I’ve been aware of the murky side of fashion supply chains for a long time, but becoming a parent put a whole new perspective on things. I remember wandering round a shop one day browsing the rails of colourful clothing when a question dropped into my head: “What are the chances that child labour was used to make these clothes?”. 

Eugh.  If I’m honest, it was kind of annoying. Most of the time my head feels full just thinking about everything that needs to happen for us all to get through the day. School runs, getting to work on time, wondering WHERE on earth all those Tupperware lids go and WHY on earth it’s so easy for my kid to distribute her toys all over the floor in every room of the house but so hard for her to put on a pair of shoes without being asked 17 times. Then there’s the eternal question (in my house, anyway) of what to make for dinner (probably pasta. Again. Or fish fingers), food shopping, house cleaning and all the other stuff that makes up the treadmill of daily life. I should probably also be thinking about going plastic-free and zero-waste and organic and probably vegan too, except that would rule out one of my main go-to dinner options, so there’s that.

Like most of us, I didn’t need yet another thing to wrap my head around. And since my equivalent of me-time these days consists of locking myself in the bathroom for a few moments, I didn’t feel I had the time either. Unfortunately the question was more persistent than a toddler on the other side of the bathroom door, and when it just wouldn’t go away I decided to pay it some attention. I started to think about the options I had for buying clothes for my kids (and myself) in a more ethical way, and here’s what I came up with:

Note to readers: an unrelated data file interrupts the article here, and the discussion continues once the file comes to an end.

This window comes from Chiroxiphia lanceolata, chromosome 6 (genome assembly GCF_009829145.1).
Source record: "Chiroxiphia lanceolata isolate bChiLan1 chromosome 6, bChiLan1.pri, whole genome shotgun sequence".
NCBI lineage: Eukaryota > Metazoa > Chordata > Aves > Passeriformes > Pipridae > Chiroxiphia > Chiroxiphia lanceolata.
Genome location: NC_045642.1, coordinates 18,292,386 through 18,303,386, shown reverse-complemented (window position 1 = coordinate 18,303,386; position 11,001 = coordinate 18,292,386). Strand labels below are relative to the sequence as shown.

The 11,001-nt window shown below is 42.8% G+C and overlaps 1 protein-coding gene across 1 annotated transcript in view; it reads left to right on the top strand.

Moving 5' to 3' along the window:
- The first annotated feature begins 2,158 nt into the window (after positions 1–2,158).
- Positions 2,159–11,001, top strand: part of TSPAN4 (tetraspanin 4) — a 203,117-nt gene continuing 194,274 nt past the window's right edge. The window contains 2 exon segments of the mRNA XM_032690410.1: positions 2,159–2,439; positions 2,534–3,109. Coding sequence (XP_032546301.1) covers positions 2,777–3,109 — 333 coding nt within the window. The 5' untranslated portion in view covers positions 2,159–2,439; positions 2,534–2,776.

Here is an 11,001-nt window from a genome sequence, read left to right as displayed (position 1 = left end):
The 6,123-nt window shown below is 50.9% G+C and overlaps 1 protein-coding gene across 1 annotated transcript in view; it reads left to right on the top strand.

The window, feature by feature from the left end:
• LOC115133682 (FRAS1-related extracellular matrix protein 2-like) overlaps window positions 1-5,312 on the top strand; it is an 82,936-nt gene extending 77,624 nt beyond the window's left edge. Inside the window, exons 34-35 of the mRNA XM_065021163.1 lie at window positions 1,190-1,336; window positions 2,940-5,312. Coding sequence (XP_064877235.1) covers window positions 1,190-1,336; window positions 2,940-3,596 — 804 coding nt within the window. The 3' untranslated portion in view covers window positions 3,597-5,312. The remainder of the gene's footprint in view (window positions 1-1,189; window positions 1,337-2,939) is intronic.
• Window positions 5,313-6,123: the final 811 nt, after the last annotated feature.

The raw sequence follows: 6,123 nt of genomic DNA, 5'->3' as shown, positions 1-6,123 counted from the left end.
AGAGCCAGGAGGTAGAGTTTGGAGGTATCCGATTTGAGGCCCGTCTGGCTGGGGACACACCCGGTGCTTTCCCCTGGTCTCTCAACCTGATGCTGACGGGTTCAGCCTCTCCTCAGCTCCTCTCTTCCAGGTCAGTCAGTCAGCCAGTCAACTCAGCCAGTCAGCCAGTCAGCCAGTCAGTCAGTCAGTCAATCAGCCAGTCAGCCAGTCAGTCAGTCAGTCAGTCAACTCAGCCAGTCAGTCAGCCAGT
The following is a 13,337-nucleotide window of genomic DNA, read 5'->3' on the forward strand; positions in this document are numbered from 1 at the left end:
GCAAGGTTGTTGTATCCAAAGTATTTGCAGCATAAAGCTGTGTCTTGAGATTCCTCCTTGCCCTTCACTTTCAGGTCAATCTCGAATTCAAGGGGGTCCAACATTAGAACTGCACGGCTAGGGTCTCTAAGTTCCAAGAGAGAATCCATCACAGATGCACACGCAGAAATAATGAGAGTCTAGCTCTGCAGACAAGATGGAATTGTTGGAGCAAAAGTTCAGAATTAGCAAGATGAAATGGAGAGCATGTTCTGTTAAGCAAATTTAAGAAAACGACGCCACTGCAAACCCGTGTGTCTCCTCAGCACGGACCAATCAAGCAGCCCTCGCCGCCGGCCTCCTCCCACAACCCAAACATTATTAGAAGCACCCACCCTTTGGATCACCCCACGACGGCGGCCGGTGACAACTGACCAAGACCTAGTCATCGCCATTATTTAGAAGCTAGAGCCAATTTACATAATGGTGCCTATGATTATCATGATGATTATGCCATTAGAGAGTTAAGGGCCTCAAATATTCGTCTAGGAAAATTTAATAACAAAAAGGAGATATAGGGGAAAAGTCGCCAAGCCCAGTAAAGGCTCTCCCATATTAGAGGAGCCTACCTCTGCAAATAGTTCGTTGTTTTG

It’s all about small steps. Start where you are, do what you can & drop the guilt

When I became a mum I suddenly realised how much pressure parenting brings. There’s a constant barrage of (often conflicting) messages about how to raise our kids to be half-decent humans and a whole load of guilt thrown in the mix too.

Whether or not you’re a parent, it’s easy to feel guilty about not knowing enough or doing enough about all the things that are going on in the world. My general approach to this is: “NOPE.” Instead, I acknowledge that this stuff exists, that I’m probably part of the problem, and that there are most likely some changes I can make in my life to do something about it. When I feel like I’m not doing enough, I remind myself that I’m doing the best I can. That’s enough.